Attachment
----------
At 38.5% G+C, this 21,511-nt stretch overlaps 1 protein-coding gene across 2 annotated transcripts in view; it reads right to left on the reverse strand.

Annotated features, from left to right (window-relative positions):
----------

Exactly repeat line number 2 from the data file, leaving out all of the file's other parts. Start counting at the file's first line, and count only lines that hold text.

Annotated features, from left to right (window-relative positions):